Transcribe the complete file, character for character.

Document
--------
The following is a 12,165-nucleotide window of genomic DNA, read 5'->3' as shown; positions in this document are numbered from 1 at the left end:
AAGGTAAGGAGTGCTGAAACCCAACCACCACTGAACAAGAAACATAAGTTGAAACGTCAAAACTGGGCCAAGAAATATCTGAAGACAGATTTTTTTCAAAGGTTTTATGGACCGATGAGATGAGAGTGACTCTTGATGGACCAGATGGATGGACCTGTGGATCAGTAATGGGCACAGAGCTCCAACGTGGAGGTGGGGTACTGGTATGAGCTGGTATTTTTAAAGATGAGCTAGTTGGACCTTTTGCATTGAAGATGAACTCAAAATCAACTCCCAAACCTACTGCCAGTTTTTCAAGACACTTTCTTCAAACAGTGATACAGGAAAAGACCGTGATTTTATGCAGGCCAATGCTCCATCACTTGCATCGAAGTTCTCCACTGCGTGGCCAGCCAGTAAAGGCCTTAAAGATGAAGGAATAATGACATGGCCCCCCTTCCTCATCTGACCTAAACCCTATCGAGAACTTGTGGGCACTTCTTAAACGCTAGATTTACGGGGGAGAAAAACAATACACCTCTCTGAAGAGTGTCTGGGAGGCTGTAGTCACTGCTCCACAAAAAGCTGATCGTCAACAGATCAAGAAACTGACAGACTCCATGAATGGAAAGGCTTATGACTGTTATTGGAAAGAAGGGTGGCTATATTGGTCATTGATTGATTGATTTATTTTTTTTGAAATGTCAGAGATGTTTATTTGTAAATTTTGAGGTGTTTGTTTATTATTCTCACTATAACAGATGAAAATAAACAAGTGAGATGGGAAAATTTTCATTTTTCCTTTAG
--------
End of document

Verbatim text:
The following is a 12,165-nucleotide window of genomic DNA, read 5'->3' as shown; positions in this document are numbered from 1 at the left end:
AAGGTAAGGAGTGCTGAAACCCAACCACCACTGAACAAGAAACATAAGTTGAAACGTCAAAACTGGGCCAAGAAATATCTGAAGACAGATTTTTTTCAAAGGTTTTATGGACCGATGAGATGAGAGTGACTCTTGATGGACCAGATGGATGGACCTGTGGATCAGTAATGGGCACAGAGCTCCAACGTGGAGGTGGGGTACTGGTATGAGCTGGTATTTTTAAAGATGAGCTAGTTGGACCTTTTGCATTGAAGATGAACTCAAAATCAACTCCCAAACCTACTGCCAGTTTTTCAAGACACTTTCTTCAAACAGTGATACAGGAAAAGACCGTGATTTTATGCAGGCCAATGCTCCATCACTTGCATCGAAGTTCTCCACTGCGTGGCCAGCCAGTAAAGGCCTTAAAGATGAAGGAATAATGACATGGCCCCCCTTCCTCATCTGACCTAAACCCTATCGAGAACTTGTGGGCACTTCTTAAACGCTAGATTTACGGGGGAGAAAAACAATACACCTCTCTGAAGAGTGTCTGGGAGGCTGTAGTCACTGCTCCACAAAAAGCTGATCGTCAACAGATCAAGAAACTGACAGACTCCATGAATGGAAAGGCTTATGACTGTTATTGGAAAGAAGGGTGGCTATATTGGTCATTGATTGATTGATTTATTTTTTTTGAAATGTCAGAGATGTTTATTTGTAAATTTTGAGGTGTTTGTTTATTATTCTCACTATAACAGATGAAAATAAACAAGTGAGATGGGAAAATTTTCATTTTTCCTTTAG